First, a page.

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Who really cares?

  • Blog Post by: Jim Souhan
  • November 19, 2009 - 2:24 PM

A SORT:

While I consider graduation rates to be worthwhile and sometimes interesting news, I personally don't care much whether Athlete A graduates from the University of Minnesota. I'm not sure why anyone does.

If my neighbor's kid earned a scholarship to the U and failed out, would I draw any grandiose conclusions? Would I assume that all teenagers from Lakeville are using the University for nefarious purposes, or that the parents were rotten, or that the kid's life was necessarily ruined? No, I'd feel a little sorry for the kid and hope that this brand of failure propelled him/her to something better.

Why would we view failing athletes any differently? They earned a scholarship by displaying talent in a particular field, much like a math or science whiz. They were given an opportunity to go to school for free. They blew it. So be it.

It's their loss, but I'm not sure it should be my concern.


An Informed Reader who is not a Gophers fan emailed me to say that he once asked a Gopher football fan why the fan base ``put up with Glen Mason.''

The fan's answer: ``Because we remember John Gutekunst.''


It is becoming fashionable to doubt LeBron James as a ``winner,'' as his new-look Cavaliers slog through the early season.

I hate this line of thinking. Dan Marino was an all-world quarterback; his inability to win a Super Bowl was not due to his passing skills; it was due to the players assembled around him.

John Elway didn't suddenly become a better quarterback during his last two years in the league; he was allowed to operate a passing system that better featured his talents, and he was given Terrell Davis, good receivers and a killer defense.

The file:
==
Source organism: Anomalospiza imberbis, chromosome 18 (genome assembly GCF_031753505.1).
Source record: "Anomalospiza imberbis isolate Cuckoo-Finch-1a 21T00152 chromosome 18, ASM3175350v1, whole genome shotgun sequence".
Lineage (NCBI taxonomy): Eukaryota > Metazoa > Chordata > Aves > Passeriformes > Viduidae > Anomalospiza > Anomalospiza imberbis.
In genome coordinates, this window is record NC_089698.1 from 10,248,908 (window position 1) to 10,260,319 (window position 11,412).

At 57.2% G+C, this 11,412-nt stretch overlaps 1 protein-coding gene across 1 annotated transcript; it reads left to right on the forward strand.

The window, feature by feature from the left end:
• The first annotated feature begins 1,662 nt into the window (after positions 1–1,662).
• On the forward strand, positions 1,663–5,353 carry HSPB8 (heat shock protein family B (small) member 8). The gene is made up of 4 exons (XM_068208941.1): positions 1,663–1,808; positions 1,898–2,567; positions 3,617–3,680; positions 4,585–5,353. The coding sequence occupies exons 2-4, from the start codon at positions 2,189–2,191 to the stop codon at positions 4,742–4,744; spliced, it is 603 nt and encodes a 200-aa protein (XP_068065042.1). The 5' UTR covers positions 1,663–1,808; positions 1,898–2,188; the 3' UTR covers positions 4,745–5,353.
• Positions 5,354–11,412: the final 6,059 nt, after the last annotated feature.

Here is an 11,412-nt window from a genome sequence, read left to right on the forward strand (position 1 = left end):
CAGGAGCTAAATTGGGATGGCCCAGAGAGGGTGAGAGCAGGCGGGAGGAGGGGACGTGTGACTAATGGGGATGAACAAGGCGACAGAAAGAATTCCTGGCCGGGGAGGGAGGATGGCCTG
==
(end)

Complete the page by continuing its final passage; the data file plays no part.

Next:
James could be slightly better at closing out games, but he is asked to do so much over 48 minutes that it isn't realistic to expect him to always be at his best in the last two. He doesn't have a Pippen. I'm not sure he even has a Paxson.

He put together one of the greatest all-around statistical seasons in basketball history last year, and he won games singlehandedly in the playoffs. He is already one of the greatest basketball players of all time. If he fails to win a title, the fault will be with the Cavs' executives who failed to take advantage of this rare talent.


My Vikings pick this week: Vikings 34, Seahawks 17. If I weren't so modest, I'd point out that I'm 9-0 on Vikings picks this year.

Penalties and turnovers kept the Vikings from scoring 40 last week. They'll play better this week, and the fact that the Seahawks are a better team than the Lions won't make much difference.


Upcoming: I'm writing about the Gophers athletic department for the Friday paper, then heading to Iowa to see Tim Brewster celebrate the greatest victory of his college playing career.

Scratch that.

You can follow me on Twitter at SouhanStrib. Or not.

I would mix in more pop-culture references, but I can't find time to watch TV or movies these days, and I'm sure you don't need any more references to my memories of the early days of Everybody Loves Raymond.

 

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